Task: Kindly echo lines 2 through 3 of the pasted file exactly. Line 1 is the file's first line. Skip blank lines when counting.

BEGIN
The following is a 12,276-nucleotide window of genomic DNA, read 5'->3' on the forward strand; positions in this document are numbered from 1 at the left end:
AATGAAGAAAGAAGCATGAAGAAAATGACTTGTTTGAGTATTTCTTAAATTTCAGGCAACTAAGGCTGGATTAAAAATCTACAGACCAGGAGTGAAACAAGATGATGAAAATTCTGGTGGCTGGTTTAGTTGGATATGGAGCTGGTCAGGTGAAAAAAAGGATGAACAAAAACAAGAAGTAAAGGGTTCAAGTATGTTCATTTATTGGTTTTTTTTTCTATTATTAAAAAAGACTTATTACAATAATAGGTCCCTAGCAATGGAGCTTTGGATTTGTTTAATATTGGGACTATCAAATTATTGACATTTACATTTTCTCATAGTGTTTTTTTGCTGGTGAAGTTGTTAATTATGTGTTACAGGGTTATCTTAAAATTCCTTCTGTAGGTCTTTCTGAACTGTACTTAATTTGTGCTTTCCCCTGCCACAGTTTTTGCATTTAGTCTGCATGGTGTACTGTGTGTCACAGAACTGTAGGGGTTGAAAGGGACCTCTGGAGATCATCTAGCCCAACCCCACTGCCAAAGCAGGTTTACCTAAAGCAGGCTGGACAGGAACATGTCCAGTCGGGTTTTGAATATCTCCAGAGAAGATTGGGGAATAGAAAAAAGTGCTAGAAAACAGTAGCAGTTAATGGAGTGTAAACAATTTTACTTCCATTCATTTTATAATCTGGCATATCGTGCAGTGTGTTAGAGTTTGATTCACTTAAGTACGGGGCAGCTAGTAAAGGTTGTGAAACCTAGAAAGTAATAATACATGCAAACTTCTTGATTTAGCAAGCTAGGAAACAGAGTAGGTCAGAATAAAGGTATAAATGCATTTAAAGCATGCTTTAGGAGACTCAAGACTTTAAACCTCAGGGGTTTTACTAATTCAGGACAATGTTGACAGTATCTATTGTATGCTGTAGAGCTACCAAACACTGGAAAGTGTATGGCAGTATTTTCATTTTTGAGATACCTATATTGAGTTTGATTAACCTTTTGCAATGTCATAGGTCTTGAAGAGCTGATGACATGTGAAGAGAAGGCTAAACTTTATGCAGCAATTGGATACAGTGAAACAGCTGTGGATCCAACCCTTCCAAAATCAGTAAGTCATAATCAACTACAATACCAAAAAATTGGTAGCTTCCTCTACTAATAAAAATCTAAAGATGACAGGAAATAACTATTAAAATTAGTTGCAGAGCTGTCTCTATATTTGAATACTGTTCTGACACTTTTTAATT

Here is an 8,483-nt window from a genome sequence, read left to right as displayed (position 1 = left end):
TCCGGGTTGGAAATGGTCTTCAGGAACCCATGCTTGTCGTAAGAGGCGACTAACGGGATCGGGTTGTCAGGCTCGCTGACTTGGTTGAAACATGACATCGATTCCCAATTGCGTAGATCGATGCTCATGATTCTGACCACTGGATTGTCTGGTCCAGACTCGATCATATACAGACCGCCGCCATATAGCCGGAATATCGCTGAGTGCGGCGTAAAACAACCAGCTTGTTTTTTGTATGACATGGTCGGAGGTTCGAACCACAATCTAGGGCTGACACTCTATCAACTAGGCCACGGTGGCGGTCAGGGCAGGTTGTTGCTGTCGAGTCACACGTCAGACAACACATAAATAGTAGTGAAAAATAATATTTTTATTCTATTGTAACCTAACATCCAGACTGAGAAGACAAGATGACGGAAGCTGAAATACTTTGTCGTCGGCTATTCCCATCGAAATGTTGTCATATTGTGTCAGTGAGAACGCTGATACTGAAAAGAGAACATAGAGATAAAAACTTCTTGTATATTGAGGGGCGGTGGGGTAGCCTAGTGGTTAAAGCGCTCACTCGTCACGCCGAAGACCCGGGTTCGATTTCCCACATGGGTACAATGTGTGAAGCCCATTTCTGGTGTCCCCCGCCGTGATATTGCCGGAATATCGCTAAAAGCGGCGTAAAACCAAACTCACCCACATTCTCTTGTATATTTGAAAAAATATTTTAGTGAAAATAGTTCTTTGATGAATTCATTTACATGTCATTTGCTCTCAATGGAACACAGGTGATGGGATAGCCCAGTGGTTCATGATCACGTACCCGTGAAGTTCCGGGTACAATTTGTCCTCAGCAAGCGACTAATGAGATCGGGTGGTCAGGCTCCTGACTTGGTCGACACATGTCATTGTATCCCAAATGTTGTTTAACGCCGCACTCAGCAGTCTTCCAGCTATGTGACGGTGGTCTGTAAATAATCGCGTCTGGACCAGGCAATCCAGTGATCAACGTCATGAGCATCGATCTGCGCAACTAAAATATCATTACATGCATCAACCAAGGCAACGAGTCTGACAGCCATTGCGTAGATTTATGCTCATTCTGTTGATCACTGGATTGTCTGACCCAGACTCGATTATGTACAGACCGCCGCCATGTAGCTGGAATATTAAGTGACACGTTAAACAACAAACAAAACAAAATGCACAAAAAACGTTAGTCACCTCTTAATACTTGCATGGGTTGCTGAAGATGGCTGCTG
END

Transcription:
AATGAAGAAAGAAGCATGAAGAAAATGACTTGTTTGAGTATTTCTTAAATTTCAGGCAACTAAGGCTGGATTAAAAATCTACAGACCAGGAGTGAAACAAGATGATGAAAATTCTGGTGGCTGGTTTAGTTGGATATGGAGCTGGTCAGGTGAAAAAAAGGATGAACAAAAACAAGAAGTAAAGGGTTCAAGTATGTTCATTTATTGGTTTTTTTTTCTATTATTAAAAAAGACTTATTACAATAATAGGTCCCTAGCAATGGAGCTTTGGATTTGTTTAATATTGGGACTATCAAATTATTGACATTTACATTTTCTCATAGTGTTTTTTTGCTGGTGAAGTTGTTAATTATGTGTTACAGGGTTATCTTAAAATTCCTTCTGTAGGTCTTTCTGAACTGTACTTAATTTGTGCTTTCCCCTGCCACAGTTTTTGCATTTAGTCTGCATGGTGTACTGTGTGTCACAGAACTGTAGGGGTTGAAAGGGACCTCTGGAGATCATCTAGCCCAACCCCACTGCCAAAGCAGGTTTACCTAAAGCAGGCTGGACAGGAACATGTCCAGTCGGGTTTTGAATATCTCCAGAGAAGATTGGGGAATAGAAAAAAGTGCTAGAAAACAGTAGCAGTTAATGGAGTGTAAACAATTTTACTTCCATTCATTTTATAATCTGGCATATCGTGCAGTGTGTTAGAGTTTGATTCACTTAAGTACGGGGCAGCTAGTAAAGGTTGTGAAACCTAGAAAGTAATAATACATGCAAACTTCTTGATTTAGCAAGCTAGGAAACAGAGTAGGTCAGAATAAAGGTATAAATGCATTTAAAGCATGCTTTAGGAGACTCAAGACTTTAAACCTCAGGGGTTTTACTAATTCAGGACAATGTTGACAGTATCTATTGTATGCTGTAGAGCTACCAAACACTGGAAAGTGTATGGCAGTATTTTCATTTTTGAGATACCTATATTGAGTTTGATTAACCTTTTGCAATGTCATAGGTCTTGAAGAGCTGATGACATGTGAAGAGAAGGCTAAACTTTATGCAGCAATTGGATACAGTGAAACAGCTGTGGATCCAACCCTTCCAAAATCAGTAAGTCATAATCAACTACAATACCAAAAAATTGGTAGCTTCCTCTACTAATAAAAATCTAAAGATGACAGGAAATAACTATTAAAATTAGTTGCAGAGCTGTCTCTATATTTGAATACTGTTCTGACACTTTTTAATT

Here is an 8,483-nt window from a genome sequence, read left to right as displayed (position 1 = left end):